The Thames, London
I love going around London and discovering different things that most of the times do get missed but they do play a big part how London used to be and how it was transformed over the years.
Most of the times I come upon this discoveris by accident which it does makes it more interesting.
The Granite Stone in the first photo shows where the London Bridge it used to be
I must have gone past it hundreds of times but it was only last week I have seen it when I went to rest my bike on it.
It hardly shows the inscription on it so it can be easily missed.
The granite stones are opposite Southwark Cathedral where the cafe it’s locate and next to the Glaziers Hall.
The third and fourth photo its a quote by Sir Walter Raleigh whith the inscription
"There Are Two Things Scarce Matched in the Universe The Sun in Heaven and The Thames on Earth."
Fondest memory: I love discovering this little treasures around London which they had a very big significance back then.
Update April 2014: extra photos added
Like many cities, London would not be where it is today were it not for its river. Yet for many years the city seemed to turn its back on its famous waterway, regarding more as a barrier between the north and the south of the city than as a feature to be enjoyed and celebrated. Nowadays though the river is one of the delights of London, and a walk on its banks (preferably the south bank where there are fewer roads) is a wonderful way to spend a few hours. My own favourite stretches are near the Southbank Centre where Sunday afternoons are particularly lively, and further east near the modern buildings surrounding City Hall. From both of these stretches there are particularly fine views across the river to some of London’s most famous landmarks – Parliament and Westminster from the former, the Tower of London and Tower Bridge from the latter. In 1802 the poet Wordsworth was inspired by the view from Westminster Bridge to write his famous sonnet, “Composed upon Westminster Bridge”, which still for me has one of the most beautiful views in the city:
Earth has not anything to show more fair:
Dull would he be of soul who could pass by
A sight so touching in its majesty:
This City now doth like a garment wear
The beauty of the morning;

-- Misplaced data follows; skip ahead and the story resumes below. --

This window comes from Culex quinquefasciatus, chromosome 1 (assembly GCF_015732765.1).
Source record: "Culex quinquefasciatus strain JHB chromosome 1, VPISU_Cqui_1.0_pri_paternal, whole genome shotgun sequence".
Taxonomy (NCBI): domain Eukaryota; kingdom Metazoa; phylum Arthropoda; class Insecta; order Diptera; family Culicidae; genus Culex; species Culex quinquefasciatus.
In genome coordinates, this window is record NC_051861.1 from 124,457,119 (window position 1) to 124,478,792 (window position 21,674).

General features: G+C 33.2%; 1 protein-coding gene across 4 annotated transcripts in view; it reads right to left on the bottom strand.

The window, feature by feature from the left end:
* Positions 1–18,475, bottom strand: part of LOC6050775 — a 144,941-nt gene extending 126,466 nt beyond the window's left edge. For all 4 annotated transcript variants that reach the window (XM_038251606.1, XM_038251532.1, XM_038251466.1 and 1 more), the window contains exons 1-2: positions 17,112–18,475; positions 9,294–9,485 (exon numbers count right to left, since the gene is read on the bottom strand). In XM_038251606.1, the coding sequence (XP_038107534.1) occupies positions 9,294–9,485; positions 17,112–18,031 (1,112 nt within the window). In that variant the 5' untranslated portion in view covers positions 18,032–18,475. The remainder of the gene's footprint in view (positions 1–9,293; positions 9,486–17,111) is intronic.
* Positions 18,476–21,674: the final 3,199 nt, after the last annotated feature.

Not all visitors realise that the Thames is tidal for all of its length in the centre of the capital - ocean tides move up the river as far as the south-western suburbs. You can see the effects of this at low tide, when muddy stretches are revealed on either bank. Years ago poor children would eke out a living as “mud-larks”, searching for anything of value that had been buried in the mud, and treasure hunters still do the same today.
The river has long been a focus for public celebration, for instance with the famous 17th and 18th century Frost Fairs, held on the river when it occasionally froze, with barbecues, stalls, fairground amusements and performing animals. The winter of 1813-14 saw the greatest and last Frost Fair. The replacement of the old London Bridge in 1831 meant that the river flowed faster and no longer froze sufficiently to bear public events.
This tradition of using the river as a focal point for events has however been revived in recent years, with the current city administration organising wonderful fireworks displays on New Year’s Eve, and a series of free festivals on its banks throughout the year. For instance in September is the Mayor’s Thames Festival, an annual free event celebrating the river. The Festival takes place in the heart of London, between Westminster Bridge and Tower Bridge, on the river banks and on the adjacent riverside walkways and public open spaces.
Directions If you spend any time at all in London you won’t be able to avoid the river. Try Embankment (District & Circle lines), Waterloo (Jubilee, Northern & Bakerloo lines), London Bridge (Jubilee & Northern lines) or Tower Hill (District & Circle lines) to be sure of getting quite close.
Among favorite exercises and fondest memory we have had in London were walks along the Themes River crossing it along numerous bridges: Tower Bridge, London Bridge, Southwark Bridge, Blackfriars Bridge, Waterloo Bridge, Westminster Bridge.
We were changing our ways from the left bank of the river to the right bank and back and enjoyed exciting scenery.
The River Thames flows through southern England. It is the longest river entirely in England. While it is best known because its lower reaches flow through central London.
You can watch my 4 min 33 sec Video London Walk along the Thames out of my Youtube channel or here on VT.
Favorite thing: One of the most beautiful things I have experienced was celebrating the arrival of the new year with good friends along the banks of the Thames and watching the fire works light up the sky. It was very cold, but worth going down there.
The south bank of the river Thames between Waterloo Bridge and Tower Bridge has got a pedestrianised pavement and leads along many interesting sights. It is a nice walk which offers scenic views of the opposite side.
Among the many sights in this area are the London Eye, the Royal National Theatre, Shakespeare's Globe Theatre, Tate Modern Museum, the Millenium Footbridge, Southwark Cathedral, Hays Galleria, the HMS Belfast and the new City Hall.
The River Thames winds along London for 220 m (135 miles). It serves as a drainage channel and provides London with two-thirds of its drinking water.
Make a boat tour and see some attractions (London Eye, London Bridge) and historical and modern buildings along the banks.
I love the example VT suggest for your general tip, "Blue skies and beaches". I can't think of anything other than the Sahara that's further from that than the Thames is on a murky autumn day.